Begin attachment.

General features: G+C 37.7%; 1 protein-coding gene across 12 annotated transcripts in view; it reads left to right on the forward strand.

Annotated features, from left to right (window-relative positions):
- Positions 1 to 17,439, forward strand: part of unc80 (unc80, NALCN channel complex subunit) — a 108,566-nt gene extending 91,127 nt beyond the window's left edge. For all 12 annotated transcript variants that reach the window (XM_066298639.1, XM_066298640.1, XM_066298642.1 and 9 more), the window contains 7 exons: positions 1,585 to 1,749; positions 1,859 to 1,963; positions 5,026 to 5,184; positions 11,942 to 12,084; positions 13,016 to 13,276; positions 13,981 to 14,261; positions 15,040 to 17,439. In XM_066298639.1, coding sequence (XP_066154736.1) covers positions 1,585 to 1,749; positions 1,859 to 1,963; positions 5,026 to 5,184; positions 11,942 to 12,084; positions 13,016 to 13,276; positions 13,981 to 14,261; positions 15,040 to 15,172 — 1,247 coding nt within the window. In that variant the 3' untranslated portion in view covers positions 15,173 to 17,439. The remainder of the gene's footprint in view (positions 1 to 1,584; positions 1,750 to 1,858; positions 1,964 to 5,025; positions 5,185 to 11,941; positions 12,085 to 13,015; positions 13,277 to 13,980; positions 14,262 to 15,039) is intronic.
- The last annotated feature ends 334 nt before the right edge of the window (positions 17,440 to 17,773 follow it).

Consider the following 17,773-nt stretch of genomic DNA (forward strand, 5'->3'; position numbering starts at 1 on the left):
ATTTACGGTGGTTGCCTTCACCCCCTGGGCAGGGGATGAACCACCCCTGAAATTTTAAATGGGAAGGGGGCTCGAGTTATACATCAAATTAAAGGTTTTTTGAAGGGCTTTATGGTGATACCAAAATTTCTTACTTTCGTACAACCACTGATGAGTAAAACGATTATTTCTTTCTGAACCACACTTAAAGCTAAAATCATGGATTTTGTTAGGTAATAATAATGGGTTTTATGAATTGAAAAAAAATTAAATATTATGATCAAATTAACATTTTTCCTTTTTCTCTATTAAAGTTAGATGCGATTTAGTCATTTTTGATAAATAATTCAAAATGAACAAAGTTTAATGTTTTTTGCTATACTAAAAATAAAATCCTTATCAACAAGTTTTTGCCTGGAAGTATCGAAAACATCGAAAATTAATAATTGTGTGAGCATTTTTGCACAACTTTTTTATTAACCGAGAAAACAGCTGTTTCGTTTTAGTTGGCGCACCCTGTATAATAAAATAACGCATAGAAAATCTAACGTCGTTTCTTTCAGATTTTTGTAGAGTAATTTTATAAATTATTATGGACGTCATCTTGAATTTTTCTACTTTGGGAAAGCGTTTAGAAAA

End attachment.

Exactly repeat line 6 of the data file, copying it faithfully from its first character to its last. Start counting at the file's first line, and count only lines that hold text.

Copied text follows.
ATTTACGGTGGTTGCCTTCACCCCCTGGGCAGGGGATGAACCACCCCTGAAATTTTAAATGGGAAGGGGGCTCGAGTTATACATCAAATTAAAGGTTTTTTGAAGGGCTTTATGGTGATACCAAAATTTCTTACTTTCGTACAACCACTGATGAGTAAAACGATTATTTCTTTCTGAACCACACTTAAAGCTAAAATCATGGATTTTGTTAGGTAATAATAATGGGTTTTATGAATTGAAAAAAAATTAAATATTATGATCAAATTAACATTTTTCCTTTTTCTCTATTAAAGTTAGATGCGATTTAGTCATTTTTGATAAATAATTCAAAATGAACAAAGTTTAATGTTTTTTGCTATACTAAAAATAAAATCCTTATCAACAAGTTTTTGCCTGGAAGTATCGAAAACATCGAAAATTAATAATTGTGTGAGCATTTTTGCACAACTTTTTTATTAACCGAGAAAACAGCTGTTTCGTTTTAGTTGGCGCACCCTGTATAATAAAATAACGCATAGAAAATCTAACGTCGTTTCTTTCAGATTTTTGTAGAGTAATTTTATAAATTATTATGGACGTCATCTTGAATTTTTCTACTTTGGGAAAGCGTTTAGAAAA